Category Archives: Money

Kronic Relief Eyes US $20 Million Ganja Haul

Kronic Relief Jamaica is eyeing March to May of next year to begin reaping cannabis at its Crystal Springs farm, which it expects to yield one metric tonne per week.

But CEO Steven Conville says that that is just the starting point. The company, which says it has seven provisional licences approved by Cannabis Licensing Authority ranging from planting to export is entering the ganja market as a raw material supplier but aims to eventually build itself into a vertically integrated medical cannabis operation, spanning research and development, production, and extraction.

The Crystal Springs property is now being readied for planting, a process that includes clearing land to erect a growing facility, fencing of the property, and mounting cameras as a security measure against praedial thieves.

“We’re doing a hybrid greenhouse structure, and we’ll be able to crank out 50 metric tonnes of cannabis every year, but it will be of a higher quality,” said Conville of the US$20 million investment being made in the project.

The hybrid greenhouses will use light enhancement, LEDs, that come on at dusk, go off at night, back on at early morning, and complementing natural light in overcast conditions.

Kronic Relief projects that the annual 50 metric tonnes of cannabis it produces will generate revenue of US$20 million, according to the CEO. This covers ‘flower only’. Any revenues from further processing would be additional, but no estimate has been done, he said.

Sales will be targeted at Canada, at least in the first instance, since that country will be legalising cannabis for recreational use come October 2018.

Conville say that is in Jamaica’s interest to grow high-quality cannabis to gain a comparative edge over other countries with the capacity to develop bigger fields, including places like Colombia.

As to financing, and the reluctance of the banks to engage, Corville was optimistic that eventually, a more favourable environment would unfold, given the foreign participation in Jamaica’s cannabis market.

“We believe that the top five Canadian commercial producers would not be on the island if they weren’t sure that the Canadian and Jamaican governments would be able to work it out,” Conville said.

Source: The Gleaner

 

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Jamaica’s Central Bank to Solve Cannabis Bank Issues

Marijuana Business Daily

Jamaica has asked its central bank to find a solution to banking issues that are tripping up development of the country’s medical cannabis industry. Daryl Vaz, minister without portfolio in the Ministry of Economic Growth and Job Creation, said the government considers medical cannabis a potential catalyst for the country’s struggling economy, the Jamaica Observer reported.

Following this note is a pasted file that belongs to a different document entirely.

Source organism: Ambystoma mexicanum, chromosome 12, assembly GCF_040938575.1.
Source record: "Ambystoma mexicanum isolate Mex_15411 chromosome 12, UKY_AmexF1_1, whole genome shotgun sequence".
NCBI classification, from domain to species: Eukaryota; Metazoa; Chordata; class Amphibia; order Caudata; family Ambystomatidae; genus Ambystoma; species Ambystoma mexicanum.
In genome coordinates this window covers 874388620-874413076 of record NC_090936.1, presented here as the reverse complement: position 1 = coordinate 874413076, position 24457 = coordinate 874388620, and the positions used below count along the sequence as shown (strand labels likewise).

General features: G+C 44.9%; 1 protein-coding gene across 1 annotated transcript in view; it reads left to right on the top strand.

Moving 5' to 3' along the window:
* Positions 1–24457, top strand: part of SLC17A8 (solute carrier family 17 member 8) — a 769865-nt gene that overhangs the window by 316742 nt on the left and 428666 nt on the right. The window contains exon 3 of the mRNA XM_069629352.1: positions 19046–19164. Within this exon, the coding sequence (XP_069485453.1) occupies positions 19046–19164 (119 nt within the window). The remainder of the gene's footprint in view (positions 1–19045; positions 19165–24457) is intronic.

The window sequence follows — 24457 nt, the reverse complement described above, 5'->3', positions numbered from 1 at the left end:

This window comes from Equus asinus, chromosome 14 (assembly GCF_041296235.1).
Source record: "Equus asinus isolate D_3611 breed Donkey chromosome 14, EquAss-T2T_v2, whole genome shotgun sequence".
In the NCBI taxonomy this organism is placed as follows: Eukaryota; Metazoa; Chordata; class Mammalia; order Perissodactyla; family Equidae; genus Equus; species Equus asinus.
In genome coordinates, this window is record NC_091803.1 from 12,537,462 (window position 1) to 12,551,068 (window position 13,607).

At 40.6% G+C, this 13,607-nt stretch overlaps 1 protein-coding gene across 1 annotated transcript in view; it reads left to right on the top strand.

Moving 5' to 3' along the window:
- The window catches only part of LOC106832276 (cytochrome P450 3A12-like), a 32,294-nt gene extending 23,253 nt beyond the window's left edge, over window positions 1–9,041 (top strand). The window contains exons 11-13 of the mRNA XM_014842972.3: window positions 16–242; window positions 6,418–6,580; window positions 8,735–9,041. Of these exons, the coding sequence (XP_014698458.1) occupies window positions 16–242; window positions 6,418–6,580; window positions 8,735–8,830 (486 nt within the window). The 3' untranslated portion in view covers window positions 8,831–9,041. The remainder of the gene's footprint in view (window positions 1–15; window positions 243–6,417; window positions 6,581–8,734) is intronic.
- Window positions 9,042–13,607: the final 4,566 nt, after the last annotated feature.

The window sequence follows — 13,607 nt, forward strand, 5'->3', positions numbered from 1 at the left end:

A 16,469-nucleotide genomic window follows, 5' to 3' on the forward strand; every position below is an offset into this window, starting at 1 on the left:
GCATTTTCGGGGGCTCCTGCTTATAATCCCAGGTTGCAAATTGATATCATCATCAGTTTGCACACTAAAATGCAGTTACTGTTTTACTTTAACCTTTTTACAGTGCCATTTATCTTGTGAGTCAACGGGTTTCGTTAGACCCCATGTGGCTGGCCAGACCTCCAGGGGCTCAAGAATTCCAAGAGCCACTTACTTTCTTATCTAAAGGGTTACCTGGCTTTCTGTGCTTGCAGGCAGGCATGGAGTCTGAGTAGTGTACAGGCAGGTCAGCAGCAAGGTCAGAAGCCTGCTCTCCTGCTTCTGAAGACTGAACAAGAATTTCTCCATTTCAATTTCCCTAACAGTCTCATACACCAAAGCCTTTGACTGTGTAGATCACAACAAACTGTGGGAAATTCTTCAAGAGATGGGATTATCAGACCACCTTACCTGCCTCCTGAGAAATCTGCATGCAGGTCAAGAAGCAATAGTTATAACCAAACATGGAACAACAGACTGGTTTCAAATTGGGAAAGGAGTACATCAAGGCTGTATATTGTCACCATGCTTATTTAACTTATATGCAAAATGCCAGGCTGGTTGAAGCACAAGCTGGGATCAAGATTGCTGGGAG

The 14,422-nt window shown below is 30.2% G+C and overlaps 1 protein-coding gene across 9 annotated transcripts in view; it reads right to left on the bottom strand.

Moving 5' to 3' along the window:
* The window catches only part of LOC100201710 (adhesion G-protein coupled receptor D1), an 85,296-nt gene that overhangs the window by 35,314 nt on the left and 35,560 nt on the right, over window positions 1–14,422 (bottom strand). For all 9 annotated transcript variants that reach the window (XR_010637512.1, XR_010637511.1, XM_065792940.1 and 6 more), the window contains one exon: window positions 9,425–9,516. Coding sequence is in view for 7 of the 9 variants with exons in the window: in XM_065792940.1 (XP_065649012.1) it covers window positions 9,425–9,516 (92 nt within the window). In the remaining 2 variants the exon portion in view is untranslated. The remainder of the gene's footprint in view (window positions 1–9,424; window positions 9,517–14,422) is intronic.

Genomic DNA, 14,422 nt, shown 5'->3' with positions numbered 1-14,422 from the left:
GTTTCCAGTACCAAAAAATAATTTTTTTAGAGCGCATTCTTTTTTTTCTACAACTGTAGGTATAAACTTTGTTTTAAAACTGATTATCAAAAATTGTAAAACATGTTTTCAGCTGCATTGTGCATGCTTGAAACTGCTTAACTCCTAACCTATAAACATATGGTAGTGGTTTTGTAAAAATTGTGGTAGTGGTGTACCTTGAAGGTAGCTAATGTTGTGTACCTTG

“The whole issue of banking arrangements, formal banking arrangements, has to be addressed,” he said. Vaz said MMJ companies are excluded from the formal banking sector because of existing laws and banking regulations.

He made the comments at the launch of Kronic Relief Jamaica, a new medical marijuana company that received seven licenses from the Cannabis Licensing Authority.

Henry Lowe, a scientist and cannabis researcher, warned that Jamaica was in danger of “missing a great opportunity” presented by cannabis.

Jamaica passed the “Ganja Law” in 2015, which made possession of 2 ounces or less of cannabis a ticketable offence. The law also legalized possession for medical or therapeutic purposes.

 

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Jamaican Government Seeks To Help Cannabis Industry – Steven Conville

Jamaica Observer

The Government has asked the Bank of Jamaica to find a solution to the banking difficulties that have been hampering development of the medical cannabis industry.

This development was shared last Wednesday by Daryl Vaz, minister without portfolio in the Ministry of Economic Growth and Job Creation, who said the Administration regards the burgeoning medical therapeutic cannabis industry as “a serious industry for growth in the economy”.

According to Vaz, the exclusion of players in the medical cannabis industry from the formal banking sector was a result of existing laws and banking regulations.

“We, as a Government, realise that to get to the true potential of this industry, which is a gigantic industry, the whole issue of banking arrangements, formal banking arrangements, has to be addressed,” he told guests at the launch of Kronic Relief Jamaica Ltd, the newest entrant to the medical therapeutic industry.